Turbulence

Turbulence (1997)

5 corrected entries

Corrected entry: During the scene where the plane flies into the storm, the oxygen masks drop from the ceiling and a voice is heard explaining how to use them. The masks should have dropped long before that, when the prisoner blew a hole in the side of the plane with his gun. The masks would have dropped as soon as the plane began decompressing.

Correction: The masks drop first when the cabin altitude (pressure in the cabin) goes above 10 000 ft. If the leak is small or if the hole is sealed by something (for example a suitcase) it may not drop the pressure very much, as the pressure is regulated by valves controlling both inflow from the engines and outflow from the cabin.

Corrected entry: When the plane decompresses from having a bullet fired through its skin, there are two major problems with this scene. First, there is no conceivable way that the hole could be sealed by placing a briefcase over it, as the stewardess does. Secondly, without an oxygen mask on, everybody on the plane, including the stewardess, would have fallen unconscious almost immediately - the first stages of hypoxia kick in within seconds. They would have regained consciousness as the plane descended below 10 000 feet, at which point the briefcase/seal would have been unnecessary.

Correction: Hypoxia does not kick in within seconds, it depends very much from person to person but most will be able to work for close to a minute. A physically fit person may work well for over a minute without getting more oxygen in a full breath. At flight altitude the pressure is also not zero, so some oxygen will be gotten still.

Corrected entry: The woman in the control tower states that the 747-200 is the most sophisticated airliner around. No it isn't. This film was made in 1997. In 1997 we had Concorde (a little more sophisticated) and we had Airbus, the most automated and computerized airliner around. We also had newer versions of the 747, which were more sophisticated.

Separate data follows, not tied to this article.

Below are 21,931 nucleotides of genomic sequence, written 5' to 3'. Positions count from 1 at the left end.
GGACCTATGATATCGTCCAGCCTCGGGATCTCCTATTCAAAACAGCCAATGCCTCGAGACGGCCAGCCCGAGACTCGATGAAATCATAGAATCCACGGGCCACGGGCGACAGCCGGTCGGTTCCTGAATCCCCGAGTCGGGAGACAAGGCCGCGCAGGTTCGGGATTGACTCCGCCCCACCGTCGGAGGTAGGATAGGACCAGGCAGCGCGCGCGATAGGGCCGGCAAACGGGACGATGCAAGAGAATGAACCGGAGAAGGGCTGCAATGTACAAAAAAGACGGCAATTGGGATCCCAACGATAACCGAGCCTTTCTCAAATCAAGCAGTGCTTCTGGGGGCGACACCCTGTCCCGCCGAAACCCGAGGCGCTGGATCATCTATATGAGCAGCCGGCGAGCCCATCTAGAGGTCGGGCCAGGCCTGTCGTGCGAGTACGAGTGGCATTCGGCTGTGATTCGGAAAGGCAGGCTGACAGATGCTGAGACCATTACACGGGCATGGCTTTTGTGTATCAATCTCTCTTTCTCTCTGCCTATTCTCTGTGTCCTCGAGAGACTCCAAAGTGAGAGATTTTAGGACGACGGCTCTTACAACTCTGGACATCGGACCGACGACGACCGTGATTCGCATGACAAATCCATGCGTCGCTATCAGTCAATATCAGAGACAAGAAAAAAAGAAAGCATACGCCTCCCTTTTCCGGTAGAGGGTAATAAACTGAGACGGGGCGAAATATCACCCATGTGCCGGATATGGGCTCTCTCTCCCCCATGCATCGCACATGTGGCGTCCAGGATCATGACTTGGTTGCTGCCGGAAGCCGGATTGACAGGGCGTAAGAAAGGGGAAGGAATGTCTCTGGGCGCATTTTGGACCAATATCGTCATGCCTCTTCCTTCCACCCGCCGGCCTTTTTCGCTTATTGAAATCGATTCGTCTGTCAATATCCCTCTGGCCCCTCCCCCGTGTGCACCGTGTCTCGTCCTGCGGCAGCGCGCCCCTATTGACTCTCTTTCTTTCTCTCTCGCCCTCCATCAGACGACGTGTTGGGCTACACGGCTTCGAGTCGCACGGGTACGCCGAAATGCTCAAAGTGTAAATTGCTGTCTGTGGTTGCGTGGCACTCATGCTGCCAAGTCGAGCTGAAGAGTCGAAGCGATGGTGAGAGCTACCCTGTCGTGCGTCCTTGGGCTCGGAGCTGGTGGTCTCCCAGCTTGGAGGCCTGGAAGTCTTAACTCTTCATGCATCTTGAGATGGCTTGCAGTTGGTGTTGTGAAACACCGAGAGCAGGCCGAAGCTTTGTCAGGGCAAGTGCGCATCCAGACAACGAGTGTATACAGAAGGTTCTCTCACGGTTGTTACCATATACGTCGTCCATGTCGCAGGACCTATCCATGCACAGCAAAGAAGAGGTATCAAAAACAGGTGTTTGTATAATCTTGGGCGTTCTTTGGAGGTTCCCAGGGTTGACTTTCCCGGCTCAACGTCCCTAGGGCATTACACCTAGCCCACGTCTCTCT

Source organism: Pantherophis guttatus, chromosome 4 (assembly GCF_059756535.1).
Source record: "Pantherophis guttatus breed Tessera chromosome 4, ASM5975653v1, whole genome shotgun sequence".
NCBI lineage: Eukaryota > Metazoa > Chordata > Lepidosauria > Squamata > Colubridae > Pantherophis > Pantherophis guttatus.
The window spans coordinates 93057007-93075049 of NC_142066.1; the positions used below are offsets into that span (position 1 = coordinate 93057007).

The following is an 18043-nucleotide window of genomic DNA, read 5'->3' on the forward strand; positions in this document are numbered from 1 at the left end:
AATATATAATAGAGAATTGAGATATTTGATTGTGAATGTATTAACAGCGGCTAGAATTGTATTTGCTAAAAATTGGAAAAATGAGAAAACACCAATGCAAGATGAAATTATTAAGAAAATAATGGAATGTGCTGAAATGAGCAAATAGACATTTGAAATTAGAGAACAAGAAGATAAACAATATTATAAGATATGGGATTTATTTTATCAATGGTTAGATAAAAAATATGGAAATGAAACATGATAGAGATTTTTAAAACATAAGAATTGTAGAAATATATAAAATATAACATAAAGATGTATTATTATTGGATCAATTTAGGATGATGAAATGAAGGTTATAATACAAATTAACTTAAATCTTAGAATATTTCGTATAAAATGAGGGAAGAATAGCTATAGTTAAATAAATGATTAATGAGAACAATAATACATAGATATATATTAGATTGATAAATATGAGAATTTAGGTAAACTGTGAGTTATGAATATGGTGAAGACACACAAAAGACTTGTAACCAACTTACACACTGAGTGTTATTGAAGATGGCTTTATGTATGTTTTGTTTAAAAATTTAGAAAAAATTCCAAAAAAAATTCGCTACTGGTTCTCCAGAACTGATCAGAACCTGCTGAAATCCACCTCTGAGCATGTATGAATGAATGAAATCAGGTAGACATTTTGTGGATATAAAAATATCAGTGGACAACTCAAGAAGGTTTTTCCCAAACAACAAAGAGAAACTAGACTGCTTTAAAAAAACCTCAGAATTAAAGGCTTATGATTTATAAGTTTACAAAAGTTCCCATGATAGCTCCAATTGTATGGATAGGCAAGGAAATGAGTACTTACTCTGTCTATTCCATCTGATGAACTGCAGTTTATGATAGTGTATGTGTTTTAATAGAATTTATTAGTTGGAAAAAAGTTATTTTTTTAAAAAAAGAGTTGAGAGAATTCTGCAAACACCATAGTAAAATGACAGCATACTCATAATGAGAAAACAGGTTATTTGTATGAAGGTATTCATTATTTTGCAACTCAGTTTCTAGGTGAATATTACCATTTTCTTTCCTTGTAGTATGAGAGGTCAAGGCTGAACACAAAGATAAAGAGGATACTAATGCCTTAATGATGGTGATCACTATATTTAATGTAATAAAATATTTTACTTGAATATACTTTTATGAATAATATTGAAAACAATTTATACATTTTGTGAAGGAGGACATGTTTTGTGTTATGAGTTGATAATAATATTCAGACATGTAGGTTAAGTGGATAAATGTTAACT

Correction: Well the person may have been intentionally trying to make the girl flying the plane feel better and safer, or it may have simply been a character mistake where she meant to say "ONE of the most sophisticated airliners around". Both are very possible.

Spaceboy_007

Corrected entry: The aircraft is in cruise for a lot of the film, at around 35,000 feet. However, when Teri comes to try and land the plane, it just happens to be at the correct altitude to begin an approach (about 2,500 feet). When did the descent happen?

Correction: The change in altitude would have taken place immediately after the prisoner fired his gun and blew a hole in the skin of the plane. When an aircraft decompresses at altitude, the pilot immediately dives to 10,000 feet or lower. Otherwise, the passengers would suffer hypoxia and die within minutes. Although it didn't figure into the story, that would be the most logical explanation.

Corrected entry: For some reason, the 747 - one of the largest airliners around - manages to fully flip upside-down in the storm. This is difficult for a trained pilot to do, let alone wind. In order for this to happen, both ailerons need to have been configured for a bank (which they weren't) in order for it to physically rotate in the first place, and the rudder would also had to have been configured so that the aircraft did not change heading (which it didn't). Not ONLY that, the autopilot was engaged, which would have stopped this happening. Even if it DID happen (which it wouldn't), the autopilot would not be able to reposition the aircraft back to normal.

Correction: An extreme storm could turn the plane over without manipulating the control surfaces or caring whether the autopilot is on or off. Micro-burst down on one side, micro-burst up on the other - voila! Plane is rotated.

Myridon

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In the shot where the lady passenger boards the Upper Deck to take her seat, she boards through an aft-facing straight staircase, located at the rear of the cabin. On the 747-200, which they were flying, the majority were equipped with circular staircases, and a few equipped with the aft-facing straight staircases, but in both cases, they were located in the front of the cabin, no exceptions.

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